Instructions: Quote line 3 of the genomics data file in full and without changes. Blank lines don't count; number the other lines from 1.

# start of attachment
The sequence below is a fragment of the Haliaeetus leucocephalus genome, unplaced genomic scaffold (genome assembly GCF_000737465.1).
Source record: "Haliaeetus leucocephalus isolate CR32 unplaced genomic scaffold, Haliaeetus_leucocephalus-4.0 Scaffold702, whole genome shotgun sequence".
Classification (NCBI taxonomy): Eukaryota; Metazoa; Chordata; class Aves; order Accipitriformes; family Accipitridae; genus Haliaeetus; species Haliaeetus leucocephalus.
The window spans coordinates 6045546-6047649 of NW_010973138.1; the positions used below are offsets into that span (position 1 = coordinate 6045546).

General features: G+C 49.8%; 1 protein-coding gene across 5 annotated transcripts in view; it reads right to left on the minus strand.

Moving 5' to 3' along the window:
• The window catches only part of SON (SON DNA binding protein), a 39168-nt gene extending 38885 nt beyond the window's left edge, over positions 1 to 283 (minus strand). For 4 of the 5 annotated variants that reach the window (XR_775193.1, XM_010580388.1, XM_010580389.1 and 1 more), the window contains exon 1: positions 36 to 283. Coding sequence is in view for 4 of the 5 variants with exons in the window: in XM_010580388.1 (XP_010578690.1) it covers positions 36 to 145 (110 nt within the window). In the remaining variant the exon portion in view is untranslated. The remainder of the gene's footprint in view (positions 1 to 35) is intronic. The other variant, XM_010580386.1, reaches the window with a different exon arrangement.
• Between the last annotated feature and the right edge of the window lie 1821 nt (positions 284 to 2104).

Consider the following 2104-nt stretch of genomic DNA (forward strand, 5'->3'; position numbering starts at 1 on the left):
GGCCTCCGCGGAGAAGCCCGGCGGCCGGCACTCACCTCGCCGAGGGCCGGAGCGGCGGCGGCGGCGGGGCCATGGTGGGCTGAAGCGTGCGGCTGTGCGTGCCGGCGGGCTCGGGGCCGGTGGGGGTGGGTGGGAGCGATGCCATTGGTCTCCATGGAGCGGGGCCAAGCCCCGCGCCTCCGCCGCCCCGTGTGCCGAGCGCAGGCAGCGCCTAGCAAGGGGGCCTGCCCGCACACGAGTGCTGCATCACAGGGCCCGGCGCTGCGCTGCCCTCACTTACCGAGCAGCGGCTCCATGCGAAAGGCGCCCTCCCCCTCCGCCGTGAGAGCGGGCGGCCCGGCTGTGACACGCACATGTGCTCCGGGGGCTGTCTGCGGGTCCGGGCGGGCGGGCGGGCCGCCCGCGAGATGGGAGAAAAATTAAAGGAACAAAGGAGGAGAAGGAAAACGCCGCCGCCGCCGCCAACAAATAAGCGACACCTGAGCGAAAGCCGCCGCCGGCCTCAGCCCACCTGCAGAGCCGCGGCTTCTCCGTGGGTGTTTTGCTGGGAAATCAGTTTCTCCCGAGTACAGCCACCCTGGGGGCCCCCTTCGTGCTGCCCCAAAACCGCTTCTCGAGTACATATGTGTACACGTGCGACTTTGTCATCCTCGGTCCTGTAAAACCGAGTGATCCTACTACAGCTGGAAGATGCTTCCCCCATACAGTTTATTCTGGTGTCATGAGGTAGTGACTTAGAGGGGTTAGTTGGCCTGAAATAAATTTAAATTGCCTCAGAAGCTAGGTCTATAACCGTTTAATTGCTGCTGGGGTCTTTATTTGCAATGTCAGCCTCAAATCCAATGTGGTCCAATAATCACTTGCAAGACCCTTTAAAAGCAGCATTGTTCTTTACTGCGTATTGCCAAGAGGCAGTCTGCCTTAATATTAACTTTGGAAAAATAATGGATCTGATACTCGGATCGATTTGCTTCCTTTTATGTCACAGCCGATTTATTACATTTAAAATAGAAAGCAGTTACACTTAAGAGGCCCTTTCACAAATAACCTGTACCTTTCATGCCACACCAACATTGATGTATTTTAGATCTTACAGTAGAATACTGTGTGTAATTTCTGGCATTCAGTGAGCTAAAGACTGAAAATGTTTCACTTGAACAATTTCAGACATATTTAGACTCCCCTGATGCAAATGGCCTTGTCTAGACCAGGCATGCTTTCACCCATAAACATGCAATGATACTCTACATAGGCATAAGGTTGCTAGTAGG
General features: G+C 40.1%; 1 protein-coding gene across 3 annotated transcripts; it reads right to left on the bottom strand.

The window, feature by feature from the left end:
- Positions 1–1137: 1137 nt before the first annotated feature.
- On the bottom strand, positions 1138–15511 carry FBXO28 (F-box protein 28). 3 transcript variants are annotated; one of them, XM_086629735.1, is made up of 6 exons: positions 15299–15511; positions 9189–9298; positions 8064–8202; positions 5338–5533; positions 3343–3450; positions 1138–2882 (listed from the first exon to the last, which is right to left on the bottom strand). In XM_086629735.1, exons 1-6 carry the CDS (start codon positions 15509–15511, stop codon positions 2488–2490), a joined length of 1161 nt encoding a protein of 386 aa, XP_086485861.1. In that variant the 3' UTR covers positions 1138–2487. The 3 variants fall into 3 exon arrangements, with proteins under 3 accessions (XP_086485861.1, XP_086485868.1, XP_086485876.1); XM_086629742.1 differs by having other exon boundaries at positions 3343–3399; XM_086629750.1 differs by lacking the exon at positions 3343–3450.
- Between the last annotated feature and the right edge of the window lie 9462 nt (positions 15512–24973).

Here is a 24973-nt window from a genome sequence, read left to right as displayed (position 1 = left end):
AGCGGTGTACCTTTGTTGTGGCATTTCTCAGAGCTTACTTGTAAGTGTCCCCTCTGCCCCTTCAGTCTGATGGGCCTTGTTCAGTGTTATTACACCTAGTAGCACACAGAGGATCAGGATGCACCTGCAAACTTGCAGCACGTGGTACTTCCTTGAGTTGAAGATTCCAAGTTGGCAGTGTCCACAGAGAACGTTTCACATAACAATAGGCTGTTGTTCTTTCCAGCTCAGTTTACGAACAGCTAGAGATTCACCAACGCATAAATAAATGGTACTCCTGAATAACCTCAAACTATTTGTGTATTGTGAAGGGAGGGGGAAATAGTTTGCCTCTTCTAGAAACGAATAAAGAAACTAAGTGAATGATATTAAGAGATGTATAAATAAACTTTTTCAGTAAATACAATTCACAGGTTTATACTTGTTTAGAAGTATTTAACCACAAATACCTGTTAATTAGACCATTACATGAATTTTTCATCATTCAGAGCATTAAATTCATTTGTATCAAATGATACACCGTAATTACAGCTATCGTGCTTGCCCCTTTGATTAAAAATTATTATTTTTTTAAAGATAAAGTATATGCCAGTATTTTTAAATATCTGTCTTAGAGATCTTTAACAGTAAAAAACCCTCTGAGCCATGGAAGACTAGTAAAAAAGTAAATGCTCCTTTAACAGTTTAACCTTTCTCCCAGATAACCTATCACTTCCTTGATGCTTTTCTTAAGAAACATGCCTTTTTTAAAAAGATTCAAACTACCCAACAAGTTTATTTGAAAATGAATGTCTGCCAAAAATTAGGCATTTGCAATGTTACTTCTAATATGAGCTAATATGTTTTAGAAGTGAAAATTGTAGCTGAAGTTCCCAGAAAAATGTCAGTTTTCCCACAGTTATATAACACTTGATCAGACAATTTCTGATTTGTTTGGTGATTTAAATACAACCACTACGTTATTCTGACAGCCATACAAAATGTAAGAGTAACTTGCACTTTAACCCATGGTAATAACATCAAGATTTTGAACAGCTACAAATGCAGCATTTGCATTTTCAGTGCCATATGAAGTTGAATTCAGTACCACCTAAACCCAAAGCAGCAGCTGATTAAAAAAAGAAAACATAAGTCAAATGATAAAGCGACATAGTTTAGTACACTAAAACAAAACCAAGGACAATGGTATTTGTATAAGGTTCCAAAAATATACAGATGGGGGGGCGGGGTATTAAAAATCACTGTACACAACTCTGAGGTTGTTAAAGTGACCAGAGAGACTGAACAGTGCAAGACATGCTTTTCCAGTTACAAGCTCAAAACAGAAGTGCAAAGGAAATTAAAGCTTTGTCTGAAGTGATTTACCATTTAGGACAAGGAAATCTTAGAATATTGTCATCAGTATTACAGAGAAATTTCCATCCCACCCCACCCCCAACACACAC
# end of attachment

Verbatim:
Classification (NCBI taxonomy): Eukaryota; Metazoa; Chordata; class Aves; order Accipitriformes; family Accipitridae; genus Haliaeetus; species Haliaeetus leucocephalus.